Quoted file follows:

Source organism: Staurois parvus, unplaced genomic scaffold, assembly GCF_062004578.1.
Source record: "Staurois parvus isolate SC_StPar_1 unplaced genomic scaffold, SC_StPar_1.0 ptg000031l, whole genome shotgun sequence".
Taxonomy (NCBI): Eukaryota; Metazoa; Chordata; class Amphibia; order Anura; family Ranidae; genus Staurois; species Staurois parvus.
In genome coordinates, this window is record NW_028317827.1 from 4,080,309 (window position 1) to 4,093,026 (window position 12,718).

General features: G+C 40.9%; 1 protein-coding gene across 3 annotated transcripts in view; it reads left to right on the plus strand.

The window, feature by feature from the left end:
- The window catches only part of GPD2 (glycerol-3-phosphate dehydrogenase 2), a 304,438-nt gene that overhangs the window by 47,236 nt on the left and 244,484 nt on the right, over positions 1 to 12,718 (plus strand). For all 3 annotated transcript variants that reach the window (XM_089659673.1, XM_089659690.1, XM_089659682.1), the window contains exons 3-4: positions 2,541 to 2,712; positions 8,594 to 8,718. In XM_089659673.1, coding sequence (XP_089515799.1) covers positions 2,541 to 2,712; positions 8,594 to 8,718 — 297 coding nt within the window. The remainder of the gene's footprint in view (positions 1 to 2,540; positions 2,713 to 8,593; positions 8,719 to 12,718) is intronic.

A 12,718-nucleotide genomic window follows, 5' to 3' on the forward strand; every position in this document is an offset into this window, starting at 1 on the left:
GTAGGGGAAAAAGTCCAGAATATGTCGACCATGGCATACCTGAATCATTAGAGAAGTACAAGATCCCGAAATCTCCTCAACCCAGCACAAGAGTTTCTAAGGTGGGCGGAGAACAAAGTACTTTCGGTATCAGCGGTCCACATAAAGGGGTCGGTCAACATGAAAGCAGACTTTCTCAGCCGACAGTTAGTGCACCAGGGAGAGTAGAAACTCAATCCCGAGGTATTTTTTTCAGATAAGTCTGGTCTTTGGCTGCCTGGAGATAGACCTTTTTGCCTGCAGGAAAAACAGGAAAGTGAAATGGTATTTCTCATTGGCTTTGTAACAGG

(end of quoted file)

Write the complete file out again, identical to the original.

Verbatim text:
Source organism: Staurois parvus, unplaced genomic scaffold, assembly GCF_062004578.1.
Source record: "Staurois parvus isolate SC_StPar_1 unplaced genomic scaffold, SC_StPar_1.0 ptg000031l, whole genome shotgun sequence".
Taxonomy (NCBI): Eukaryota; Metazoa; Chordata; class Amphibia; order Anura; family Ranidae; genus Staurois; species Staurois parvus.
In genome coordinates, this window is record NW_028317827.1 from 4,080,309 (window position 1) to 4,093,026 (window position 12,718).

General features: G+C 40.9%; 1 protein-coding gene across 3 annotated transcripts in view; it reads left to right on the plus strand.

The window, feature by feature from the left end:
- The window catches only part of GPD2 (glycerol-3-phosphate dehydrogenase 2), a 304,438-nt gene that overhangs the window by 47,236 nt on the left and 244,484 nt on the right, over positions 1 to 12,718 (plus strand). For all 3 annotated transcript variants that reach the window (XM_089659673.1, XM_089659690.1, XM_089659682.1), the window contains exons 3-4: positions 2,541 to 2,712; positions 8,594 to 8,718. In XM_089659673.1, coding sequence (XP_089515799.1) covers positions 2,541 to 2,712; positions 8,594 to 8,718 — 297 coding nt within the window. The remainder of the gene's footprint in view (positions 1 to 2,540; positions 2,713 to 8,593; positions 8,719 to 12,718) is intronic.

A 12,718-nucleotide genomic window follows, 5' to 3' on the forward strand; every position in this document is an offset into this window, starting at 1 on the left:
GTAGGGGAAAAAGTCCAGAATATGTCGACCATGGCATACCTGAATCATTAGAGAAGTACAAGATCCCGAAATCTCCTCAACCCAGCACAAGAGTTTCTAAGGTGGGCGGAGAACAAAGTACTTTCGGTATCAGCGGTCCACATAAAGGGGTCGGTCAACATGAAAGCAGACTTTCTCAGCCGACAGTTAGTGCACCAGGGAGAGTAGAAACTCAATCCCGAGGTATTTTTTTCAGATAAGTCTGGTCTTTGGCTGCCTGGAGATAGACCTTTTTGCCTGCAGGAAAAACAGGAAAGTGAAATGGTATTTCTCATTGGCTTTGTAACAGG